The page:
Photo by Alice Crow
Cars drive down Crafton Boulevard during ongoing streetscape construction.
By Alice Crow
The Crafton Boulevard Streetscape project is getting a few tweaks.
On July 14, Crafton officials approved $2,625 worth of changes to the bumpout design located at the corner of Vance Alley and Crafton Boulevard. Another $4,125 in proposed construction changes to the sidewalk in front of the Bradford Court Apartments was discussed at length and ultimately tabled.
These two changes were proposed by Fire Chief Mike Crown during the June 23 council meeting.
Council members passed a motion at the time to have Gateway Engineers run more simulations based on suggestions and concerns by the community and return to the July 14 meeting to present findings and potential costs.
Engineer Rick Minsterman presented a diagram of Crafton Boulevard with the two proposed changes. It would cost the borough $2,625 to change the Vance Alley bumpout from a curve to an angle and $4,125 to lower the sidewalk in front of the Bradford Court Apartments.
Chief Crown proposed these changes because he believes a firetruck cannot successfully maneuver the bumpout and sidewalk, therefore having to jump these curbs, which would damage the vehicles over time. Gateway Engineers have repeatedly pointed to simulations showing that these types of maneuvers are possible.
After the presentation by the engineer, Councilperson Colton Chandler proposed a motion to move forward with the changes. During the discussion, some council members expressed their hesitation.
“I am struggling to understand the safety concerns and how those are addressed in these changes. I understand the changes were made at the request of the fire chief but not at any need from an engineering standpoint,” Vice President Kristen Compitello said.
Minsterman again reiterated that the original design was adequate.
“We don't believe it brings any additional safety benefit. It is purely at the request of council to meet with the fire chief and ask for his recommendations,” Minsterman said.
While the proposal for the Vance Alley bumpout change still seemed unnecessary to some members, it eventually passed unanimously after some discussion.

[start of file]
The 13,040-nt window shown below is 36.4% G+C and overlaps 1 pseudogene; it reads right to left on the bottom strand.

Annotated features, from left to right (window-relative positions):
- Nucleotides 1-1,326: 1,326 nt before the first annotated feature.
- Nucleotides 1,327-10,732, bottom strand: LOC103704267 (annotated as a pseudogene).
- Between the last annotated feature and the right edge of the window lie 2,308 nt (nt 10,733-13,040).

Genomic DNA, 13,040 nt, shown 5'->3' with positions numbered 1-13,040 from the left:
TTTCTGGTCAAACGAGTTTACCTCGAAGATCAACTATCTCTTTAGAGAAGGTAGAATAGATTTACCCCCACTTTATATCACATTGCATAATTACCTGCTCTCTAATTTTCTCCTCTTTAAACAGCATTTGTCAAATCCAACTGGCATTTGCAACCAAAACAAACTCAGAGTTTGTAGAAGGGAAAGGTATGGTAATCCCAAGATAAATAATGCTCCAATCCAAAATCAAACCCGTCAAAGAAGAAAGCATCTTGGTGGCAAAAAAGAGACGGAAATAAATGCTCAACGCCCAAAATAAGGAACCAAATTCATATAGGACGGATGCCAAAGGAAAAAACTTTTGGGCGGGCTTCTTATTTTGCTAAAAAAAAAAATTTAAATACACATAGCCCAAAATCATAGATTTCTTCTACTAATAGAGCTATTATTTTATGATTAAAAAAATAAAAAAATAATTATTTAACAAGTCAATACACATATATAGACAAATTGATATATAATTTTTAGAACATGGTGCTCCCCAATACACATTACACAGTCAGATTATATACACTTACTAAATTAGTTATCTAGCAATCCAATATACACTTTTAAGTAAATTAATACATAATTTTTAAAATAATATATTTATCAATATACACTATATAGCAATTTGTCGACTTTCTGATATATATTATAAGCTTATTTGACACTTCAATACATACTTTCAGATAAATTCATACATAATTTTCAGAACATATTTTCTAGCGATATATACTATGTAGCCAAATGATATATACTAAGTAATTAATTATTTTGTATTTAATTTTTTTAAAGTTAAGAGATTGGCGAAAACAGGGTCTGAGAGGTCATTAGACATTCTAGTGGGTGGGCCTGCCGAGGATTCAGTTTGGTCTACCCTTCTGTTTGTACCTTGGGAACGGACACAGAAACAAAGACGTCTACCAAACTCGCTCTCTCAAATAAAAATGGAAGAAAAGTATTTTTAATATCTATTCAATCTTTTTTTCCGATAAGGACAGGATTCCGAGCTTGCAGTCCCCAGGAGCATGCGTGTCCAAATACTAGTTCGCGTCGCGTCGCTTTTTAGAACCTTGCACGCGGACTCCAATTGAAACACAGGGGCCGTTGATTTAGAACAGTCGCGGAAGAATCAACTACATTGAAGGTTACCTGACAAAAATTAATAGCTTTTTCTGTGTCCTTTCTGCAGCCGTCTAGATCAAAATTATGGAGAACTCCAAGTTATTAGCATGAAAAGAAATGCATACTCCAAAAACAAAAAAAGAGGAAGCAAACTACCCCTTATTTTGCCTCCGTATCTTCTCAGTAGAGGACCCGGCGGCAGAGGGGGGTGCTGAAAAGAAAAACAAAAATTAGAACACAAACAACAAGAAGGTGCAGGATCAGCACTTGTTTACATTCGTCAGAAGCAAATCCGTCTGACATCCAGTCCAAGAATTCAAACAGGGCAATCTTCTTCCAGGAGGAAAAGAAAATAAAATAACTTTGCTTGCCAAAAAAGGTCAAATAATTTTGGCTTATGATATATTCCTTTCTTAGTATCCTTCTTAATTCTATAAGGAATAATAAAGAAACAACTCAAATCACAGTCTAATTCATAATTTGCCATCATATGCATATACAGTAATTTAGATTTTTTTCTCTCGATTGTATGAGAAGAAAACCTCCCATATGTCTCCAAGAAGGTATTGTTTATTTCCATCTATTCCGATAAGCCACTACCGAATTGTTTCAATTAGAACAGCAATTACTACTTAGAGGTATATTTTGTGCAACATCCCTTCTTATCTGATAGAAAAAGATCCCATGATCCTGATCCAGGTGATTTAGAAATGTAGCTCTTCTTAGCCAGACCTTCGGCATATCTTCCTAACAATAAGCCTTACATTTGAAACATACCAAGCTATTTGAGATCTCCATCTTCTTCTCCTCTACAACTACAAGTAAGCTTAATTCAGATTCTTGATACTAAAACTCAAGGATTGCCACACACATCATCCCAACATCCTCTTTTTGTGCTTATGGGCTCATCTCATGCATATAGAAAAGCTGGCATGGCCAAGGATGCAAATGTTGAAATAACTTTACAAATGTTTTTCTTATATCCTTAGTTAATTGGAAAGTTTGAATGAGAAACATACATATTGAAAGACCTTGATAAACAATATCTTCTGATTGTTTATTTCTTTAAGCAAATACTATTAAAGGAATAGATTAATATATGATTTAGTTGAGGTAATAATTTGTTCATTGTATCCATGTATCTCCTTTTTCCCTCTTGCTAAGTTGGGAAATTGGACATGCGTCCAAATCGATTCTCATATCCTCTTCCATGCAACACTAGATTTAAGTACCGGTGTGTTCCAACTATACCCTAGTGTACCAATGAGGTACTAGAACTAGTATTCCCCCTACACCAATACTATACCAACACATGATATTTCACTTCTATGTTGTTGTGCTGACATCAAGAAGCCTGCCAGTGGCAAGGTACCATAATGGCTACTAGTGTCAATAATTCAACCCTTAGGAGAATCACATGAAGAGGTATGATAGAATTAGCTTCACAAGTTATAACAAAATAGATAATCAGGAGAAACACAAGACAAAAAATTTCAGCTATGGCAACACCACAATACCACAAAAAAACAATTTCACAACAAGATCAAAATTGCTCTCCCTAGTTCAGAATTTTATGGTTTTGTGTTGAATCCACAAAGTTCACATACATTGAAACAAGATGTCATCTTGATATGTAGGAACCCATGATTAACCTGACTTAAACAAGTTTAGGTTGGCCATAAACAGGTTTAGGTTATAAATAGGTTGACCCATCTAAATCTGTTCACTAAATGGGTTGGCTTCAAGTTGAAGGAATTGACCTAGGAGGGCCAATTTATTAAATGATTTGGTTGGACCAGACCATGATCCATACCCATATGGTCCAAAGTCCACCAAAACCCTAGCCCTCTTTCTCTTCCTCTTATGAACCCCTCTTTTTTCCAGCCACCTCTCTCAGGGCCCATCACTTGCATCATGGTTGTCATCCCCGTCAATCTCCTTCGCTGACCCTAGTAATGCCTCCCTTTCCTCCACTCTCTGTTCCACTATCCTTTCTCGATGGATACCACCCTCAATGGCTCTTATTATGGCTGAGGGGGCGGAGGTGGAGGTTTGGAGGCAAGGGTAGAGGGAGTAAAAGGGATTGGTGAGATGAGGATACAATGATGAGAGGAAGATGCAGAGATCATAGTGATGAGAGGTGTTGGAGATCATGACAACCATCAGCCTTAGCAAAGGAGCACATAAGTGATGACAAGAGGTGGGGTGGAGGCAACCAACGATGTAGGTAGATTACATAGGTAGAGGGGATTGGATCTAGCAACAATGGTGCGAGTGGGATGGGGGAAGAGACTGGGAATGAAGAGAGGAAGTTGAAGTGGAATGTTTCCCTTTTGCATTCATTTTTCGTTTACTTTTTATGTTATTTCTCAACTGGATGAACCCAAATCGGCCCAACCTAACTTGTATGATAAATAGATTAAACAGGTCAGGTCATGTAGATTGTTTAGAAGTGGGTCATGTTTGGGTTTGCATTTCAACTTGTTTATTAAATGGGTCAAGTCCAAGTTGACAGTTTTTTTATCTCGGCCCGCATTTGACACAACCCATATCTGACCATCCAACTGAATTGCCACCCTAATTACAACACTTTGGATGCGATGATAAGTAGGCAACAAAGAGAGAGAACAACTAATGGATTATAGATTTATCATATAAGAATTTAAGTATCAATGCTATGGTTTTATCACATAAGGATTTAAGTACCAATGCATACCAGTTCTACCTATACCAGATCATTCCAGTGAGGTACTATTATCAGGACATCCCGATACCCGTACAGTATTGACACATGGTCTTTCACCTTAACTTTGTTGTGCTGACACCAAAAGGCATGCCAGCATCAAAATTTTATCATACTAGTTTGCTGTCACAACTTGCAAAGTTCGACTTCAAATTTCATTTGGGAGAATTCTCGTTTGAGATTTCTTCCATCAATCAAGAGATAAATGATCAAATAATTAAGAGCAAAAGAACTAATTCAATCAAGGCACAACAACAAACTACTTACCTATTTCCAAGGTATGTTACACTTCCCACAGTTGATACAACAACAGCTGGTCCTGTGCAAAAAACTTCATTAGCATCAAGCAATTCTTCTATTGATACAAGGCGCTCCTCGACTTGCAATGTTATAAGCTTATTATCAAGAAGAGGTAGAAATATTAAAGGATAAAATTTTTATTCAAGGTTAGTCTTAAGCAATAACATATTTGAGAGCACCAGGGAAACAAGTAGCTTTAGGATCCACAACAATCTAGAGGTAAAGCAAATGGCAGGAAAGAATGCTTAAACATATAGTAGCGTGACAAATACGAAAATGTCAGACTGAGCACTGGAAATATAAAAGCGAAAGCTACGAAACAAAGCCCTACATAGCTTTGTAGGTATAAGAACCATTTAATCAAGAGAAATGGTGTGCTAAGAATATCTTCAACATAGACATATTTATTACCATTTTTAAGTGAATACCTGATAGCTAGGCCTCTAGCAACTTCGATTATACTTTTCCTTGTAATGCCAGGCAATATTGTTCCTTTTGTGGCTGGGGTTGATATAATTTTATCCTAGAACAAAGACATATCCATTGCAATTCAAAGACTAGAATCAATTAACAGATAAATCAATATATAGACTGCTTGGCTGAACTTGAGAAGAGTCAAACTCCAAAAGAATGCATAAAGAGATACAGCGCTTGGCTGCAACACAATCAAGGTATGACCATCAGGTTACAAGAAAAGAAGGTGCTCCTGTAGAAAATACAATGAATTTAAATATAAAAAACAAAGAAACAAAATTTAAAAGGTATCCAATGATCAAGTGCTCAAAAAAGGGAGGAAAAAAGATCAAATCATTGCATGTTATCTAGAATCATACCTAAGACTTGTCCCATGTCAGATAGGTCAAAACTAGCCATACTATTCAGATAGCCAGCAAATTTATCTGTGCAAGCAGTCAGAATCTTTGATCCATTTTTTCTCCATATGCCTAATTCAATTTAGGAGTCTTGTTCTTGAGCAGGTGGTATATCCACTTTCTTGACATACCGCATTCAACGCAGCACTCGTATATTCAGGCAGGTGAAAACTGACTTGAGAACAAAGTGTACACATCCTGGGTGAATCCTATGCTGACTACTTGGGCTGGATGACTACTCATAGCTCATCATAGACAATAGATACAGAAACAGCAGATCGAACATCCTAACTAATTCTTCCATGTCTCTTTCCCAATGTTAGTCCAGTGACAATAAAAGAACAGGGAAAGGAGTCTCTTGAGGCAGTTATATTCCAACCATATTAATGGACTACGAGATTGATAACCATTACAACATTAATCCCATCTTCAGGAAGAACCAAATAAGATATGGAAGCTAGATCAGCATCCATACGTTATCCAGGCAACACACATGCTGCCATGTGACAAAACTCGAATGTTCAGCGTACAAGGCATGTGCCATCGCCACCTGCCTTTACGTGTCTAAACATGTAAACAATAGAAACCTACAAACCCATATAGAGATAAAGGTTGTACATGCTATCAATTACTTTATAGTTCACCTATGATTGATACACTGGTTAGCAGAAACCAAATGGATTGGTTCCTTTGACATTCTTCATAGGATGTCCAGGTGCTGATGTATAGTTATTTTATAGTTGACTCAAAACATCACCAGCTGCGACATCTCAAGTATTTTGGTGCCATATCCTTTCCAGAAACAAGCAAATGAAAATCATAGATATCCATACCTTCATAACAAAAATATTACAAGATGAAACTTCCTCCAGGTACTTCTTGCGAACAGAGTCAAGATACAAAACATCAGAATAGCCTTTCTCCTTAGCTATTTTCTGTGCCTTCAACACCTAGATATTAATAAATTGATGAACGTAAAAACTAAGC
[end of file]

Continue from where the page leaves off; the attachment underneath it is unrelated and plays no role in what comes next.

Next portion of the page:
“Knowing that this design was prepared under the previous council, which the fire chief was a councilmember at that time, I’m still trying to understand why it was acceptable last year and now we are being asked to approve $6,750 in changes that do not brings any material benefit or improvement to the functioning of the street,” Compitello said.
As for the Bradford Court Apartments sidewalk, Councilperson Phillip Levasseur motioned to table the decision to allow the council to gather more information after it came into question whether the change would decrease safety in the area.
“Just the idea of the curb being lowered provides some difference, some lesser level of safety, even if it is maybe something infinitesimal, it is still less by not having that protection from the curb,” Minsterman said.
“I would like to table this actually because I think we need some more documentation from the manufacturer of the firetruck and we need to understand the capabilities of the frame of the vehicles before we go ahead and embark on additional changes,” Levasseur proposed.
Levasseur’s motion was passed with one opposing vote from president pro-tem Vincent Ridilla.
The funds for the approved change will not be grant funded and must be pulled from the borough’s bond issue.
“At this point, this is a zero-sum game. It comes out of our pocket. This is not grant funding. This is our pocket,” said Levasseur.
Other concerns addressed
Other resident concerns were addressed during the engineer presentation. School bus accessibility to Crafton Boulevard was mentioned by a local school bus driver at the June 23 meeting. Minsterman presented two simulations: one of a school bus turning onto Crafton Boulevard before the streetscape construction and a second of the bus making the turn after the changes.
Both simulations showed the bus having to cross into the other lane to make the turn, indicating no real change to school bus accessibility because of the project. Additionally, Minsterman noted the turn proposed as a concern by the school bus driver is not a turn ever taken on a Crafton school bus route.
Residents also wondered if visibility would decrease when trees and shrubs are installed in the bumpouts. Minsterman reassured residents that visibility would not significantly decrease due to added plant life.
“The trees are designed that you would see under the canopy,” Minsterman said, assuring that all of the sight distance requirements are met.
The final concern addressed was that of a resident who complained of increased difficulty parking her car in her driveway on Crafton Boulevard. Minsterman cited that the engineers had experimented with pulling multiple types of vehicles into the driveway, proving that the maneuver was still possible and was not impaired by the streetscape project.